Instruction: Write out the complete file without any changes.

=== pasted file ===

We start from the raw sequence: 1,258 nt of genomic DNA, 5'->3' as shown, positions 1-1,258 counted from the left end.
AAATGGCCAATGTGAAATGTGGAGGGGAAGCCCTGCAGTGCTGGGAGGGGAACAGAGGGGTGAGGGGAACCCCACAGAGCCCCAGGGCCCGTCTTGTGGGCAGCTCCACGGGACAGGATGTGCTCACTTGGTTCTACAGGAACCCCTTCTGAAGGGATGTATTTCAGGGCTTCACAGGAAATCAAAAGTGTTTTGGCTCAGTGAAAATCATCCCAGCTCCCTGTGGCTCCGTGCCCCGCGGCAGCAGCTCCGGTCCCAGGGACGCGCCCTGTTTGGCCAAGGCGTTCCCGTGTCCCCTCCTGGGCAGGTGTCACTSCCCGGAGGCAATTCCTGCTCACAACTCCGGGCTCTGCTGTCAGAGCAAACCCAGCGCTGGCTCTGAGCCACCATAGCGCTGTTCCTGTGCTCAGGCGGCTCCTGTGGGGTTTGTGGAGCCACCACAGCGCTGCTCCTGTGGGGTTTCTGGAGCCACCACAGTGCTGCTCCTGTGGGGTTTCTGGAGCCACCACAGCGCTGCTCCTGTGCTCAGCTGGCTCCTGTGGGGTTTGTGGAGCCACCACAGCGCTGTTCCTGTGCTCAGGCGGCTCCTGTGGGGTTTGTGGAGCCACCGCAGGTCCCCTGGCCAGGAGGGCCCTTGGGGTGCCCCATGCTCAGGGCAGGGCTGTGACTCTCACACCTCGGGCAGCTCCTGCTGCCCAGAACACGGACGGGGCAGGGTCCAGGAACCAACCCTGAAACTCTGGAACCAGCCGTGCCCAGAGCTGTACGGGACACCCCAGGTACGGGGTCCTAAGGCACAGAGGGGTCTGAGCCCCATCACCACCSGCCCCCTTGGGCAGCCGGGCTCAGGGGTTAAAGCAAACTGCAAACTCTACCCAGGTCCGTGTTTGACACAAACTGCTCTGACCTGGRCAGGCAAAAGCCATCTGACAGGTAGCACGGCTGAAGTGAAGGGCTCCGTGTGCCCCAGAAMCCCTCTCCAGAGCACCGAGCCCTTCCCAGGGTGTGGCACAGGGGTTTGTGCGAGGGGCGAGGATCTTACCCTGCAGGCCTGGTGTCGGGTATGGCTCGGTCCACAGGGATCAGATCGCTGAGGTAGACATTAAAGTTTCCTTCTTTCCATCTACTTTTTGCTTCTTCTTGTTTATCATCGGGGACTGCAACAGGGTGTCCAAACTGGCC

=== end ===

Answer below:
We start from the raw sequence: 1,258 nt of genomic DNA, 5'->3' as shown, positions 1-1,258 counted from the left end.
AAATGGCCAATGTGAAATGTGGAGGGGAAGCCCTGCAGTGCTGGGAGGGGAACAGAGGGGTGAGGGGAACCCCACAGAGCCCCAGGGCCCGTCTTGTGGGCAGCTCCACGGGACAGGATGTGCTCACTTGGTTCTACAGGAACCCCTTCTGAAGGGATGTATTTCAGGGCTTCACAGGAAATCAAAAGTGTTTTGGCTCAGTGAAAATCATCCCAGCTCCCTGTGGCTCCGTGCCCCGCGGCAGCAGCTCCGGTCCCAGGGACGCGCCCTGTTTGGCCAAGGCGTTCCCGTGTCCCCTCCTGGGCAGGTGTCACTSCCCGGAGGCAATTCCTGCTCACAACTCCGGGCTCTGCTGTCAGAGCAAACCCAGCGCTGGCTCTGAGCCACCATAGCGCTGTTCCTGTGCTCAGGCGGCTCCTGTGGGGTTTGTGGAGCCACCACAGCGCTGCTCCTGTGGGGTTTCTGGAGCCACCACAGTGCTGCTCCTGTGGGGTTTCTGGAGCCACCACAGCGCTGCTCCTGTGCTCAGCTGGCTCCTGTGGGGTTTGTGGAGCCACCACAGCGCTGTTCCTGTGCTCAGGCGGCTCCTGTGGGGTTTGTGGAGCCACCGCAGGTCCCCTGGCCAGGAGGGCCCTTGGGGTGCCCCATGCTCAGGGCAGGGCTGTGACTCTCACACCTCGGGCAGCTCCTGCTGCCCAGAACACGGACGGGGCAGGGTCCAGGAACCAACCCTGAAACTCTGGAACCAGCCGTGCCCAGAGCTGTACGGGACACCCCAGGTACGGGGTCCTAAGGCACAGAGGGGTCTGAGCCCCATCACCACCSGCCCCCTTGGGCAGCCGGGCTCAGGGGTTAAAGCAAACTGCAAACTCTACCCAGGTCCGTGTTTGACACAAACTGCTCTGACCTGGRCAGGCAAAAGCCATCTGACAGGTAGCACGGCTGAAGTGAAGGGCTCCGTGTGCCCCAGAAMCCCTCTCCAGAGCACCGAGCCCTTCCCAGGGTGTGGCACAGGGGTTTGTGCGAGGGGCGAGGATCTTACCCTGCAGGCCTGGTGTCGGGTATGGCTCGGTCCACAGGGATCAGATCGCTGAGGTAGACATTAAAGTTTCCTTCTTTCCATCTACTTTTTGCTTCTTCTTGTTTATCATCGGGGACTGCAACAGGGTGTCCAAACTGGCC